Getting Eight Hours of Sleep During Upper Year

Without a doubt, Upper year requires sacrifices. Any student who has successfully (or unsuccessfully) passed through Andover can agree with this. Barring any superhuman abilities one may possess, it is impossible to do everything; being a tri-varsity athlete, the president of five clubs, and showing up to every single school dance, just isn’t realistic. Since we are in the process of trying to do everything, you encounter many conversations between Uppers that go like this:

“I need this coffee. I got four hours of sleep last night.”

 “Me too.” 

This may seem like an unfair simplification, but I witnessed this conversation happen the very day I typed this out. Not to mention, with the average reported number of hours of sleep in the State of the Academy (SOTA) being 6.65, I doubt this is far from most students’ realities. 

I then applaud myself, as I think back to my sleep tracker app which reported my achievement of getting 8 hours and 47 minutes of sleep the previous night. Most people who spend time with me can testify that I mention my sleep habits at least once, possibly even multiple times a day if they are being truly honest. 

After I drop this earth shattering fact on my peers, I get asked the same question every time: Are you serious? Yes, and I believe it’s completely possible for others to do the same. 

Many are skeptical, some are confused, but the most frustrating reaction is the judgment. Some people look at me as if I just completely dishonored the code of being an Andover Upper. There have been times where I’ve been told that I must not work hard enough, like that’s related to my healthy habit. Of course, this odd response does not make me stray from my ways of sleep, and in fact, motivates me to keep up this habit.

Not only has sleep been scientifically proven to improve learning, but also improves mood, energy, and overall health. A study done by Michigan State University showed that I feel qualified enough to validate this argument, as I have experimented with my sleep schedule on many occasions at this school. Junior year, I spent my time blatantly ignoring the school’s suggested sleeping schedule, and probably every medical professional’s in this country: 11:00 p.m. to 7:00 a.m. Beautifully planned out — the ideal eight hours of rest every growing Andover student needs. I, at my very rebellious age, searched for a loophole to get all my homework done past lights out at 11:00 p.m. Looking back, I wasn’t a rebel, as I followed the bedtime set by my house counselors, except I woke up extremely early in the morning to compensate for any lost time. Obviously this plan failed. Besides the fact that I looked like I hadn’t gotten any sleep when I went to my classes, I physically felt that way as well. Needless to say, I couldn’t keep it up forever.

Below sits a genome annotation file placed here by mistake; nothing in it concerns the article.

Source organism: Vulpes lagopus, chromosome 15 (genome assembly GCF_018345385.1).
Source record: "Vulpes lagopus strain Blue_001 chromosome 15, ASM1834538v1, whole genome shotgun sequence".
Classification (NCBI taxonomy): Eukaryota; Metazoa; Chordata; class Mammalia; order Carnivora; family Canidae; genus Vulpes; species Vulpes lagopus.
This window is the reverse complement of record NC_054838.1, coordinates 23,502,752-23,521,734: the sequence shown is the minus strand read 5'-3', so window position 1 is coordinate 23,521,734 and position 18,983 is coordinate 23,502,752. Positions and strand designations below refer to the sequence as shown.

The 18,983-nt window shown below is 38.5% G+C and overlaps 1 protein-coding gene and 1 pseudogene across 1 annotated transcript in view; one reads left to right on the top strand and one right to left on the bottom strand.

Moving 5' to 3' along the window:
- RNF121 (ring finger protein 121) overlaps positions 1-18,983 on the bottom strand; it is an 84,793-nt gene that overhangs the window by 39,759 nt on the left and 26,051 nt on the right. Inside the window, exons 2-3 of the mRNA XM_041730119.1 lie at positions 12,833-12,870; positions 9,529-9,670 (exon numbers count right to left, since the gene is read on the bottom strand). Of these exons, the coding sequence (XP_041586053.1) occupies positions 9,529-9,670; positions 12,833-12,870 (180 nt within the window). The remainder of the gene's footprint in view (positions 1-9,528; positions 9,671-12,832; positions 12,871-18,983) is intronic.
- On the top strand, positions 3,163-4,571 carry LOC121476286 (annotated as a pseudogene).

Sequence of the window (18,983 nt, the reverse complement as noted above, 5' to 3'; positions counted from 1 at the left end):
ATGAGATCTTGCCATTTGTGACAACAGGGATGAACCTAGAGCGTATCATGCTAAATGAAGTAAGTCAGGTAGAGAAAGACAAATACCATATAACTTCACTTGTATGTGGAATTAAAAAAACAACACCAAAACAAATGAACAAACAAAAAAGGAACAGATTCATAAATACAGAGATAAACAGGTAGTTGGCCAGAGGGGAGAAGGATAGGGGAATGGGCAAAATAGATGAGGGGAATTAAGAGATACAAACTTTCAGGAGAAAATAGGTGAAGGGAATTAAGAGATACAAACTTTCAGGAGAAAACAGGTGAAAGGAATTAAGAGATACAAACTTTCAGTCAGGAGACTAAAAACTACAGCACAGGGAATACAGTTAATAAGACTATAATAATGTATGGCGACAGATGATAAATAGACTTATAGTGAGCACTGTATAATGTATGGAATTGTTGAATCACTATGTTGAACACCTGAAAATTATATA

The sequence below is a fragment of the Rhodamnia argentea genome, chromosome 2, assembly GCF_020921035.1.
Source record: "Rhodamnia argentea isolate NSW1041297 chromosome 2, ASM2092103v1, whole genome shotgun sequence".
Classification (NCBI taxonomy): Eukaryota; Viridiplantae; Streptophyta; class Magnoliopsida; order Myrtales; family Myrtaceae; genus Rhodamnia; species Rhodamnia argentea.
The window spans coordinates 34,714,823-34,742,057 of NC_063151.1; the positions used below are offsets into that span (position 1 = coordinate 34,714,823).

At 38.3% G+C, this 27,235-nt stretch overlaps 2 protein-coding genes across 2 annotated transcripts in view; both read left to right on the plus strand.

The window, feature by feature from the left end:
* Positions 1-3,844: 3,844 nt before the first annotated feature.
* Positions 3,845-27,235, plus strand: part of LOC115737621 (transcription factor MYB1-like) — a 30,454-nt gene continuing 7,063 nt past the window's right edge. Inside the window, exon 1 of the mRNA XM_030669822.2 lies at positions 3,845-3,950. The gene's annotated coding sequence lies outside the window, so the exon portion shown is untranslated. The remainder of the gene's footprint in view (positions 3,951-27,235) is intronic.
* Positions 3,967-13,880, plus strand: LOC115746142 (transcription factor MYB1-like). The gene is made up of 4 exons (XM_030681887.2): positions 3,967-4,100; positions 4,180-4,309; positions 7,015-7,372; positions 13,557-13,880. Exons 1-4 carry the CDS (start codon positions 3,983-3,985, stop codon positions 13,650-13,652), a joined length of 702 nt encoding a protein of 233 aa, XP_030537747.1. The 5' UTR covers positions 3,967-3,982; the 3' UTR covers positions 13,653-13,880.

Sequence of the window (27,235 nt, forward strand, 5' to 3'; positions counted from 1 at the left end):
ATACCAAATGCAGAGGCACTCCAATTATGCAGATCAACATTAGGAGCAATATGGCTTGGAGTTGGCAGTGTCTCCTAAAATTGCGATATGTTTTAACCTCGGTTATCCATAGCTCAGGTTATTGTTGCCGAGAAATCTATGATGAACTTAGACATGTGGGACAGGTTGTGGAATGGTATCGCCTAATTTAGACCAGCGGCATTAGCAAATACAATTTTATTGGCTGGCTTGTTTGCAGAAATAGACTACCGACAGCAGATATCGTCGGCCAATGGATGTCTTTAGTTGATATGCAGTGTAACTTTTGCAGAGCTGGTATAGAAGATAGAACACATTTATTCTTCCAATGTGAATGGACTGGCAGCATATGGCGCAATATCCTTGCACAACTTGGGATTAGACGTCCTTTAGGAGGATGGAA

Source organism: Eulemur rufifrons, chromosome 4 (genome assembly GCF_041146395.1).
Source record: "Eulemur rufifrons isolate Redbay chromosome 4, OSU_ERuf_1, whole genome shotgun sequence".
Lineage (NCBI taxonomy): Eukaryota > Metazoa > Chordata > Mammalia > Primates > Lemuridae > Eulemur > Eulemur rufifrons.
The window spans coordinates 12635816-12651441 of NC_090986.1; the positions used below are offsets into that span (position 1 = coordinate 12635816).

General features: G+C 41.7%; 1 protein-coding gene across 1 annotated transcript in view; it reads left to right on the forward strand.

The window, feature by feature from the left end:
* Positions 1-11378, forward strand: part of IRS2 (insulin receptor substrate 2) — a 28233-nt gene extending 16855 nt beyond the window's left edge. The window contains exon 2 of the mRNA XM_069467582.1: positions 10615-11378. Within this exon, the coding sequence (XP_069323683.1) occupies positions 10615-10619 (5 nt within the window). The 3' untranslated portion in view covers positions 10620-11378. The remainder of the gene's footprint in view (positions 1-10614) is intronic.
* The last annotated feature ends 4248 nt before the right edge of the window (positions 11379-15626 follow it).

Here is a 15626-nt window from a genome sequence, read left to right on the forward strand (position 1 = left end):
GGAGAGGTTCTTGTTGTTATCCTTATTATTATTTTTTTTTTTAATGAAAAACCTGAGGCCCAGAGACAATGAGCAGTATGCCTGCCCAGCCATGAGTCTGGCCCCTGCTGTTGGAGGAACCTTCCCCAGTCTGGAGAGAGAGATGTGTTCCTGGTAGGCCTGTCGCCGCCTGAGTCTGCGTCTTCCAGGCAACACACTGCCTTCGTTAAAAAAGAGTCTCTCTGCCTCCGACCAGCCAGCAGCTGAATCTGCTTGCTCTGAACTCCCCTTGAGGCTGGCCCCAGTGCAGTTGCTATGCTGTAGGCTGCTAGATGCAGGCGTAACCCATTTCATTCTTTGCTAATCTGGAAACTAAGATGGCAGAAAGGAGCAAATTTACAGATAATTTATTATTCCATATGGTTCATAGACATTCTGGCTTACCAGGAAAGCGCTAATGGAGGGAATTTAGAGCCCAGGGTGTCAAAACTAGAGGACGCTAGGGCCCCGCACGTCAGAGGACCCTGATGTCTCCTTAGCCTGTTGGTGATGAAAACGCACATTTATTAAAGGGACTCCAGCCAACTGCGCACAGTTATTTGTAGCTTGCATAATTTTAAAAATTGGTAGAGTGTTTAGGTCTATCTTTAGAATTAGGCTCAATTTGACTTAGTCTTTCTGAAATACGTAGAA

After my Junior year, I vowed to get back on track to living my best, energized life. I can’t say that I immediately saw any improvement, and in fact, I didn’t change my habits until well into Lower year. My physical and mental health hit a personal low before I was fully motivated to change; prior to then, ‘get more sleep’ had been a mere post-it note on my desk. Not everyone requires such a dreadful experience with their wellbeing to spark change, but I was blind to the fact that there was even something wrong; it had been going on too long for me to notice. A critical moment for me was when I realized that my lack of sleep didn’t just affect my energy, but also affected other chronic health factors that I deal with. Not only did the lack of sleep cause me to feel physically and mentally drained, but it also exacerbated preexisting health conditions. I knew that nothing could truly be done to ‘cure’ me of any of my chronic concerns, but sleep was a clinically proven way to lessen the effects of these conditions. I had been brushing off some of the most important parts of sleep this whole time — regulating hormones, fighting off inflammation, strengthening the immune system, and so much more. I wasn’t completely convinced at the time that it would do anything for me, but I was so desperate that I was willing to try anything. 

Clearly, getting more sleep ended up completely helping. As so many researches had proven before, sleep made me feel good. I knew then what I needed to do, but still had to figure out how I would even manage to fit it into my schedule. As I have said before, Upper year requires sacrifices. Naturally, I wouldn’t be able to get this much sleep without picking and choosing how I live my life. Surprisingly, this leads me to a state of setting intentions throughout my day, which basically boils down to being conscious of how I use my time. 

For anyone else striving for this much sleep, or any other goal during hectic times in their lives, I recommend this method: Find your non-negotiables. This could be working out for one hour every day, making it to every meal at Paresky Commons, or even reading three books a week. My non-negotiables are my physical health, my mental health, and my sleep. This means that no matter what happens, if something puts one of these things in jeopardy, I have to find a different way to function so I won’t give up any of my non-negotiables. I’m not perfect, so sometimes my intentions fall through, and that really feels bad. However, I have conditioned myself to now seek the mental and physical benefits of getting these priorities, rather than bragging to everyone about how much sleep I’ve been able to squeeze in. 

Of course, this might not work for everyone, but my own approach is a mosaic of advice from many YouTube routines, self-help books, and peer’s methods. Because of this I can say, do it your own way. Caring is the first step to taking care of your own health and wellness, and sleep is just a part of it all.